The U.S. central bank should consider accelerating the winding down of its large-scale bond purchases at its next policy meeting in two weeks amid a strong economy and expectations that a surge in inflation will persist into the middle of next year, Federal Reserve Chair Jerome Powell said on Tuesday.
Powell twinned his remarks, described by some analysts as “surprisingly hawkish,” with a characterization of the economic risk from an emergent variant of COVID-19 that has unnerved officials and financial markets worldwide in recent days as not comparable to the spring of 2020 when the pandemic erupted.
Indeed, the Fed chief told members of the Senate Banking Committee that the U.S. economy continues to strengthen, job growth remains robust and high inflation – now running at more than twice the Fed’s flexible target of 2 percent annually-is expected to last longer than he and other officials had expected.
He also acknowledged that his preferred term for describing inflation as a likely passing phenomenon-“transitory”-should probably be “retired,” suggesting policymakers would make a more concerted effort to rein in price increases in the months ahead.
“At this point the economy is very strong and inflationary pressures are high and it is therefore appropriate, in my view, to consider wrapping up the taper of our asset purchases, which we actually announced at the November meeting, perhaps a few months sooner, and I expect that we will discuss that at our upcoming meeting in a couple of weeks,” Powell, who testified alongside Treasury Secretary Janet Yellen, told the Senate panel.
The Fed began to reduce its support for the economy this month, and is currently on track to fully taper its $120 billion in monthly purchases of Treasuries and mortgage-backed securities by next June. The program was introduced in early 2020 to help nurse the economy through the COVID-19 pandemic.
A number of Fed officials had previously advocated that the central bank accelerate that pace to finish it sometime in the spring to allow for an earlier start of interest rate increases should they be needed to rein in inflation. Minutes of their latest meeting suggested a full debate over that timeline was in the cards for their next meeting scheduled for Dec. 14-15.
Powell’s testimony appeared to suggest he is ready to join those colleagues in favoring a quicker wind-down of asset purchases, and were made as financial markets continued to be roiled by the emergence of the new Omicron variant of the coronavirus that is more easily transmissible and may evade vaccinations.
That news prompted markets connected to Fed policy expectations to push back the perceived timeline for the start of rate hikes. But Powell’s comments about a potentially faster taper pace and inflation persisting “well into” 2022 reversed some of that momentum and drove bond yields higher.
“Powell came off as much more hawkish than many were assuming given the variant risk,” said Ben Jeffery, interest rate strategist at BMO Capital Markets in New York. “He said now is the time to kind of abandon the transitory characterization of inflation and said that maybe a conversation about tapering earlier than previously assumed might be appropriate.”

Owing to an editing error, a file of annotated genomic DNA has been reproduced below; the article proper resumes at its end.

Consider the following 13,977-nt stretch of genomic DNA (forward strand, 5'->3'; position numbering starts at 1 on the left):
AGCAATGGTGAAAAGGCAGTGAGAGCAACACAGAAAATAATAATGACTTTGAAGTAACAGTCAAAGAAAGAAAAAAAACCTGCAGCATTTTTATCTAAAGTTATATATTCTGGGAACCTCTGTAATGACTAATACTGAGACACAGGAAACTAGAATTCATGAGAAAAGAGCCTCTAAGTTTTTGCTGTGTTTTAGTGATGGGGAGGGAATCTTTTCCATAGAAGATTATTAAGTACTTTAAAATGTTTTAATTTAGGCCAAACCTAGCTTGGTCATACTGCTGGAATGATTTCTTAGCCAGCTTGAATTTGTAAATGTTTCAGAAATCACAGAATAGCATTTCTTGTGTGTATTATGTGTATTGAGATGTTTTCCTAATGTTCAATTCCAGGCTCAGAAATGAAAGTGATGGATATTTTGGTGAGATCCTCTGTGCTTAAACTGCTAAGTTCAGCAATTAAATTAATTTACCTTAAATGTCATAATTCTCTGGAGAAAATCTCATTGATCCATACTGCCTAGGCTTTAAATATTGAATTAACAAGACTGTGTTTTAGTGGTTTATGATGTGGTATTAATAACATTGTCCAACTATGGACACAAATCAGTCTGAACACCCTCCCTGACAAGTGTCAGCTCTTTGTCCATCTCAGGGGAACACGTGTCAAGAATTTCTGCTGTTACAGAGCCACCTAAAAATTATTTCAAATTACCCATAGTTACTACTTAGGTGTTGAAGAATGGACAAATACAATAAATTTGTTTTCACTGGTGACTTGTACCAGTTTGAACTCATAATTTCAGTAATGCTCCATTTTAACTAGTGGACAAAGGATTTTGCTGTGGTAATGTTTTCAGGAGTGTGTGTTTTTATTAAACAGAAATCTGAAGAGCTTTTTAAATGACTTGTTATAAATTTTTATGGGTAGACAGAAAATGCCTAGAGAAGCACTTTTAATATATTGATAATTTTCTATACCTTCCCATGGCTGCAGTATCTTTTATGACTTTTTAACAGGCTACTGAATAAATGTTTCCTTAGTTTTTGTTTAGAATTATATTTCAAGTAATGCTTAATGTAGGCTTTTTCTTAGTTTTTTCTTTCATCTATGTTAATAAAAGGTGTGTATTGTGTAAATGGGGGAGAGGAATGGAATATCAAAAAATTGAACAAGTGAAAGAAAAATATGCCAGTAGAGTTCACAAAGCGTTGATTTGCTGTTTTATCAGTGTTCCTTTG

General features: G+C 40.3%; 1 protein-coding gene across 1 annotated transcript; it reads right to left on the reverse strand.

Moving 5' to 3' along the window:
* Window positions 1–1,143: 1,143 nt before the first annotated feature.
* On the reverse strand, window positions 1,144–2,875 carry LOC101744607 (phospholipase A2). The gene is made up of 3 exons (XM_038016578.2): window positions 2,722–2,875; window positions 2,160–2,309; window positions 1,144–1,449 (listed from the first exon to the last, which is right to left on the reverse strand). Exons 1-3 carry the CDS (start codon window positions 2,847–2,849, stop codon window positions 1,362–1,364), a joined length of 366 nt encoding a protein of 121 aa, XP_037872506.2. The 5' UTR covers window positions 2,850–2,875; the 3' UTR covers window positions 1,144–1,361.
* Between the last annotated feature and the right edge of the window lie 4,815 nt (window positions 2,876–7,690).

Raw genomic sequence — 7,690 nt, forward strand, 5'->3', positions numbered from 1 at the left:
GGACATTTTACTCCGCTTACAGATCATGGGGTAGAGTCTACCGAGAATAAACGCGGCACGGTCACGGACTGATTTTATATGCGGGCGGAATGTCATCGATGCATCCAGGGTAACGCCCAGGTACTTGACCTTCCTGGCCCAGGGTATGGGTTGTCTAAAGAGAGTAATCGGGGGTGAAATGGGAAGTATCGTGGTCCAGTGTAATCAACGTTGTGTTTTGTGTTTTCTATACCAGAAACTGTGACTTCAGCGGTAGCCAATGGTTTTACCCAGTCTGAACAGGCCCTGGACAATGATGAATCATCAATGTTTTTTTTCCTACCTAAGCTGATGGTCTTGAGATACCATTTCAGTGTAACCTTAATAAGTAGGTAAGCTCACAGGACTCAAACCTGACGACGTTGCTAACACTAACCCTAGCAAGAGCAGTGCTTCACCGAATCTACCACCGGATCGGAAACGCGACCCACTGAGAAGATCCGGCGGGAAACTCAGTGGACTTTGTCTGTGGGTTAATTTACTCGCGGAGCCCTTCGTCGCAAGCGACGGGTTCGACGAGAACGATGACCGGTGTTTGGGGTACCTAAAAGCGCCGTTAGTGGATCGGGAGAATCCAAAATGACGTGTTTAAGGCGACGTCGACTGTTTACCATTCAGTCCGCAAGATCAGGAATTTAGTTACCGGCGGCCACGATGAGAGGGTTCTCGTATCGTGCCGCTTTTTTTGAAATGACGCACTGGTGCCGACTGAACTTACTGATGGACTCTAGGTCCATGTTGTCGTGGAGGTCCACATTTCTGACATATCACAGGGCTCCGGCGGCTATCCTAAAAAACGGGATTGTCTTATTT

Futures tied to the expected outcome of the Fed policy meetings signaled investors and traders expect the central bank to progress from the end of the bond-buying taper to its first interest rate hike as early as its June 2022 meeting. CME Group’s FedWatch program assigned greater than a 70 percent probability of a rate hike at that meeting, up from roughly 50 percent on the day.
Health officials are racing to determine how transmissible and deadly the new Omicron variant is and to what extent current vaccines remain protective. The United States has imposed a travel ban on some southern African nations where the strain is prevalent.
The now-dominant Delta variant of COVID-19 dented the U.S. economy over the summer, slowing employment gains amid workers’ fears of contracting the virus and exacerbating supply chain snags that have driven up inflation.
“It’s really about transmissibility, it’s about the ability of the vaccines to address any new variant, it’s about the severity of the disease once it’s contracted … I am told by experts we’ll know quite a bit about those answers within about a month,” Powell testified. “We’ll know something, though, within a week to 10 days.”
“Then and only then can we make an assessment of what the impact would be on the economy … For now it’s a risk to the baseline, it’s not really baked into our forecast.”
Nonetheless, Powell acknowledged that Omicron is elevating the uncertainty around the outlook for the economy-and potentially adding to inflation risks-though he said he does not think its effects will be “remotely comparable” to March 2020 when the pandemic cast the economy into a short but historically deep recession.
By Lindsay Dunsmuir and Ann Saphir